“What I have done is both strengthen my discipline of meditation and continue finding ways to be engaged. Herd immunity is not just about antibodies; it starts with emotional wellbeing and resilience grounded in our need to be together. For Latinos, that explains the paradox that we face more health challenges than any other group but have longer life spans.”
Kristy-Guevara Flanagan, associate professor of film, and her daughter were on their computers in their shared home office space during the safer-at-home orders caused by the COVID-19 pandemic.
It’s hard to be a flamenco dancer while staying safer at home in a populated apartment building in Los Angeles. So, we asked Ryan Rockmore, Ph.D. candidate in culture and performance in the UCLA Department of World Arts and Cultures/Dance, to visit the empty campus and show us his art form.
Some thoughts on the pandemic from Ryan: “During this time, I am trying to use the isolation and solitude that I have been granted to focus on sustainable routines and generative work habits, many of which I lacked prior to the pandemic. I also continue to feel grateful for the fact that the physical health and financial stability of my family and friends have remained largely unaffected by COVID-19. While the situation is less than ideal for me, it is far more troubling and precarious for many others; I try to keep these realities in mind when I am tempted to complain or when I start to lose focus on what this means for others around the world. In the end, I think the past couple months and the ones ahead have been and will be a time for continued interrogation of what my graduate work means in the larger scope of my life and what aspects of my artistic practice, outside of commercial success or notoriety, actually feed my soul.”
UCLA Environmental Health and Safety staffers Nedrea Morgan, Daniel Bowers, standing behind her, and Mitchell Mangoba, seated, placed thousands of protective masks into individual sterile packs, along with instructions, for essential workers across campus.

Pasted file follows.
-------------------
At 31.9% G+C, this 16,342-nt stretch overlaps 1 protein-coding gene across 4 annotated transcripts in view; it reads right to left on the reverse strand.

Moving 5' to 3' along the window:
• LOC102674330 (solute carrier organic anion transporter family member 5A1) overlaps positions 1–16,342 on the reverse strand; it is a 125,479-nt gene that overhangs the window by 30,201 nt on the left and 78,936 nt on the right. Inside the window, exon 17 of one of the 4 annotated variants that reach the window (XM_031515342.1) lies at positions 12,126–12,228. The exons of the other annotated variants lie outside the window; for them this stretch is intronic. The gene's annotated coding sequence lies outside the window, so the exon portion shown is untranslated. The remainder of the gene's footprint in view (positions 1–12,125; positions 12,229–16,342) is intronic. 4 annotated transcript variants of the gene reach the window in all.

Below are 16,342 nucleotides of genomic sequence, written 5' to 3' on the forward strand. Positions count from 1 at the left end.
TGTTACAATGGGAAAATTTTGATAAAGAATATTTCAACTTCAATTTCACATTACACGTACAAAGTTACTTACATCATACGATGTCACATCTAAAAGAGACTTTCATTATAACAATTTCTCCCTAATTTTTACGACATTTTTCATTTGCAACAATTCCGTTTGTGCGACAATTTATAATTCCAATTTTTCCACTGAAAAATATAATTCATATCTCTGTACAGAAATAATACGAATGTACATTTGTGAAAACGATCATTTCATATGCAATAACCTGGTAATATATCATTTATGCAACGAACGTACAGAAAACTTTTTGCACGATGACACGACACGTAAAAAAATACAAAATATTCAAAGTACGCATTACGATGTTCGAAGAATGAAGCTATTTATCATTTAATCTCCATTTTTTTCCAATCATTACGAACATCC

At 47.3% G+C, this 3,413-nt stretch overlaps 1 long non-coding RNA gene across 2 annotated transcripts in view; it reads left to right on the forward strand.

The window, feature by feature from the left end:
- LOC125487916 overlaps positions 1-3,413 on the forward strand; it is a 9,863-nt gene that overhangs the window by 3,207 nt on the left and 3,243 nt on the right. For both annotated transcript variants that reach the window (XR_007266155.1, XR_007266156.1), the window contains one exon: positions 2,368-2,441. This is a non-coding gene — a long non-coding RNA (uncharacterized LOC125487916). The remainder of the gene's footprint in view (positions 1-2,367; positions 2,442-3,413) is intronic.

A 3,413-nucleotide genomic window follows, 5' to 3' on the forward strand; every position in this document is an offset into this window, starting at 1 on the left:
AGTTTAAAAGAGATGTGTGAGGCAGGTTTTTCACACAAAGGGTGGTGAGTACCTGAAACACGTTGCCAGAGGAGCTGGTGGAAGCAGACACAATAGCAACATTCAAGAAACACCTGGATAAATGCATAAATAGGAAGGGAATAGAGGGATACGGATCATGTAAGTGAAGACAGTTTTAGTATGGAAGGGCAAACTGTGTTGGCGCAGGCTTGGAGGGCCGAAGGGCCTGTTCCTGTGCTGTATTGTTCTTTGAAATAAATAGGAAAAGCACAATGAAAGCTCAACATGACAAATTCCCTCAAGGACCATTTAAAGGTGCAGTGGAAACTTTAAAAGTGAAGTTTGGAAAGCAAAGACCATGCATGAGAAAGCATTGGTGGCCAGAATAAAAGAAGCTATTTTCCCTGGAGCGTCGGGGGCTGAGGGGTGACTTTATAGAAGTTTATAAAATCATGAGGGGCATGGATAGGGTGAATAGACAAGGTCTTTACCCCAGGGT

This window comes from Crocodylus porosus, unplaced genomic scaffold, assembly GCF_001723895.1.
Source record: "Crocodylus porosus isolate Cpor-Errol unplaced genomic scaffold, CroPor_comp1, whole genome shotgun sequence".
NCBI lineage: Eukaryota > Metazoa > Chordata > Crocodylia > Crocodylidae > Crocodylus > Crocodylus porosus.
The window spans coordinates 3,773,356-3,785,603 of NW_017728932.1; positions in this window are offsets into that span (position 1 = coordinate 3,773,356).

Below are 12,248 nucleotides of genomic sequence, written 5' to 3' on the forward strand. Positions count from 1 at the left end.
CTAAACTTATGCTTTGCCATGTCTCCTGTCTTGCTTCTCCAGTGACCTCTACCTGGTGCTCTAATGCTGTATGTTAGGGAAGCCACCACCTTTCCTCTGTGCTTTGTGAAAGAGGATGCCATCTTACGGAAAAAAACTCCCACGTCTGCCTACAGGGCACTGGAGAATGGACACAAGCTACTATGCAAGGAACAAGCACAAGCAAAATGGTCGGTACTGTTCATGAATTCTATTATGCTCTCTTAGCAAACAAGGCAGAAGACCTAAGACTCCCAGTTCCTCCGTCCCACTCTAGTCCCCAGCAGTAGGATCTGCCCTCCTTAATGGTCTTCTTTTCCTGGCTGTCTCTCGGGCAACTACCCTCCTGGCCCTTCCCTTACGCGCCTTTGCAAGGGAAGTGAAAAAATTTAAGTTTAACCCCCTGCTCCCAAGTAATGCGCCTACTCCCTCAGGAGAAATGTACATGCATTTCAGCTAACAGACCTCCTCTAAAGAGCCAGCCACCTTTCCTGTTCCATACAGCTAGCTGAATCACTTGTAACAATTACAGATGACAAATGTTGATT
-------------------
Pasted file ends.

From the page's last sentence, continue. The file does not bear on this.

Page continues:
Nurse Caroline Lee from the UCLA Arthur Ashe Student Health and Wellness Center, takes the temperature of John Bollard, Ashe Center co-executive director, before he goes into work.
Residential life staffers Chioma Emenalom, left, and Jada Anderson, with her dog, Wookiee.
A woman runs around the track at UCLA’s Drake Stadium as a coach cheers her on from a safe distance.
A single student studies in a ghost–town-like Powell Library.
UCLA junior Jeremy Kirksey, a biology major, and sophomore Jake Elliott, a psychobiology major, pushing carts with their belongings as they move during UCLA’s safer-at-home orders.
Gustavo De Santiago Reyes moving into his new residence hall room where he had total control over all the decorating.
UCLA Alumni Affairs
The end-of-year celebration for the UCLA Alumni Parents’ council was a massive Zoom event this year. The UCLA Parents’ Council is the governing body of the UCLA Parent & Family Association and is made up of dedicated parent volunteers who serve as ambassadors for UCLA.
Erin Cooney tapes a maze onto the floor of her apartment which she’s creating for her M.F.A. thesis project performance, while her dog, Habibti, watches. “I’m an M.F.A. grad student in design media arts and I’m building a labyrinth maze in my apartment in which I’ll be doing a walking performance with cameras attached to my feet as part of my M.F.A. thesis project.“